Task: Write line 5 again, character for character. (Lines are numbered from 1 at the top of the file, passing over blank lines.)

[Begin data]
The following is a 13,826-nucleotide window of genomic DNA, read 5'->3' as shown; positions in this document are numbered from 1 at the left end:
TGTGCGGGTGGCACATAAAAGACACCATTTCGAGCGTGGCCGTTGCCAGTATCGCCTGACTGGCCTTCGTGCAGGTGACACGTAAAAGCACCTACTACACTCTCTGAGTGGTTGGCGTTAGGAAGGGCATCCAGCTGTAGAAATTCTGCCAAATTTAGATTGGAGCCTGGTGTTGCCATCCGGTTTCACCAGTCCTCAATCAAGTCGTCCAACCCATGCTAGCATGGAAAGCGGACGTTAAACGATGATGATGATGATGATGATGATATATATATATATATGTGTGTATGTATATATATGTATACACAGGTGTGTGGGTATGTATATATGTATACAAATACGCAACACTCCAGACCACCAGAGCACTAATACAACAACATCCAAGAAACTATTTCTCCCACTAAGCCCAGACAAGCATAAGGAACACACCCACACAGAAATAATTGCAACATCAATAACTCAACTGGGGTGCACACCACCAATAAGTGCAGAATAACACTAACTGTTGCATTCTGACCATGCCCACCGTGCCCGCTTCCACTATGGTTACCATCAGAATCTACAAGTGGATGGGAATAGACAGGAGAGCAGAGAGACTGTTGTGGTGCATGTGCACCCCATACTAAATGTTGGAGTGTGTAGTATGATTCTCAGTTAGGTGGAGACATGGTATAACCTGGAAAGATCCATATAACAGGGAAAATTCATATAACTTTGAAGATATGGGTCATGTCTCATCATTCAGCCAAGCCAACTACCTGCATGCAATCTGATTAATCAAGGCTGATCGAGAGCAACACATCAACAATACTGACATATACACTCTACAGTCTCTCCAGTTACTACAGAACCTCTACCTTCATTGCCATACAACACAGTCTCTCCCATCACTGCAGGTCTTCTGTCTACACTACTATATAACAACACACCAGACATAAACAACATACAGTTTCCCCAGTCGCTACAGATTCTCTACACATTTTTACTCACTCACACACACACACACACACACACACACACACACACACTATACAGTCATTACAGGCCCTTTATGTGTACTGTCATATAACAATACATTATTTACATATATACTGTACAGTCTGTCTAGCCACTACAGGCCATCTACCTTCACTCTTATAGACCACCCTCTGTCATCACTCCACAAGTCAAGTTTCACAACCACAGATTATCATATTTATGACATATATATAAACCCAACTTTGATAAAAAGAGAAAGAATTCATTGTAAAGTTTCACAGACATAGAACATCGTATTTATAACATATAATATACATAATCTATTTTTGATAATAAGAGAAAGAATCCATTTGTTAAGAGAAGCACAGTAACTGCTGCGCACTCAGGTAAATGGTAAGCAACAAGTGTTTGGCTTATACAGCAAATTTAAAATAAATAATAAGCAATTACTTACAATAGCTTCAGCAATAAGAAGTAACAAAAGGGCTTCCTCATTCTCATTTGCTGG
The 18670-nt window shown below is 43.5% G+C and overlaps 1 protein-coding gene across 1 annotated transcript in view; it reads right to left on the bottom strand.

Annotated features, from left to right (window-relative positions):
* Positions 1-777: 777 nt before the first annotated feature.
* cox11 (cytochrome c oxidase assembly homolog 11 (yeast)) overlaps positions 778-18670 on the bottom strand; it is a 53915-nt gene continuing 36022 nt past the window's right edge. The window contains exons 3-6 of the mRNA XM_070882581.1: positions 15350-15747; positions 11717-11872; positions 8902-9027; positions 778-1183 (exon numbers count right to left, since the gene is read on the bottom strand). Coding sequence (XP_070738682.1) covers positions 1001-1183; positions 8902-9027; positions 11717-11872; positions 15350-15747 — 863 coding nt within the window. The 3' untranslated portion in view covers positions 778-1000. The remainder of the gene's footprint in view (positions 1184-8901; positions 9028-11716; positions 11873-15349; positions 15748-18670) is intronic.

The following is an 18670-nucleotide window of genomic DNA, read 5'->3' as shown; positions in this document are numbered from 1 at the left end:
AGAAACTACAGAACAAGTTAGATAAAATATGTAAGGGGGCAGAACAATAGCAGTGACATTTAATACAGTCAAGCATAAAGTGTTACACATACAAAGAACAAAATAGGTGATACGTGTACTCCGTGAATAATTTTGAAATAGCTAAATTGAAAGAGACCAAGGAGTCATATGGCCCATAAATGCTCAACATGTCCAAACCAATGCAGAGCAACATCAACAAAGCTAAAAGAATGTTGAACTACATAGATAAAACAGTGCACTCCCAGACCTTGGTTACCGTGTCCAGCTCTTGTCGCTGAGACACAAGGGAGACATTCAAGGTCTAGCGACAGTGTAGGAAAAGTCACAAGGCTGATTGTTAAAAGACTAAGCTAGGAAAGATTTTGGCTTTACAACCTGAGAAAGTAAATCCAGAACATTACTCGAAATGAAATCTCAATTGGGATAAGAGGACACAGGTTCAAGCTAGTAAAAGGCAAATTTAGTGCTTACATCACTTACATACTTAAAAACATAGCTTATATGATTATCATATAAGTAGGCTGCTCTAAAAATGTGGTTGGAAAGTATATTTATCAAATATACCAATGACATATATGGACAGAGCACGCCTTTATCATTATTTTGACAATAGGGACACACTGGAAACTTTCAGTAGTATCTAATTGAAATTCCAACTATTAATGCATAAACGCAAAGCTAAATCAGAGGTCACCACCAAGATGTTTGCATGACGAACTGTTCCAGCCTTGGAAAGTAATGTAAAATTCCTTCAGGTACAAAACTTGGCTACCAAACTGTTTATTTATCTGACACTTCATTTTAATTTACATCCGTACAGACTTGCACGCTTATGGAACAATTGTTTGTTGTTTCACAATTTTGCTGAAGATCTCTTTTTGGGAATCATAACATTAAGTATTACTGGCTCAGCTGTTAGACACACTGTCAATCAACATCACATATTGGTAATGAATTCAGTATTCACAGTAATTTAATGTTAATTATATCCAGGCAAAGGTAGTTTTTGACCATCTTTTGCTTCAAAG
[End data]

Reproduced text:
* Positions 1-777: 777 nt before the first annotated feature.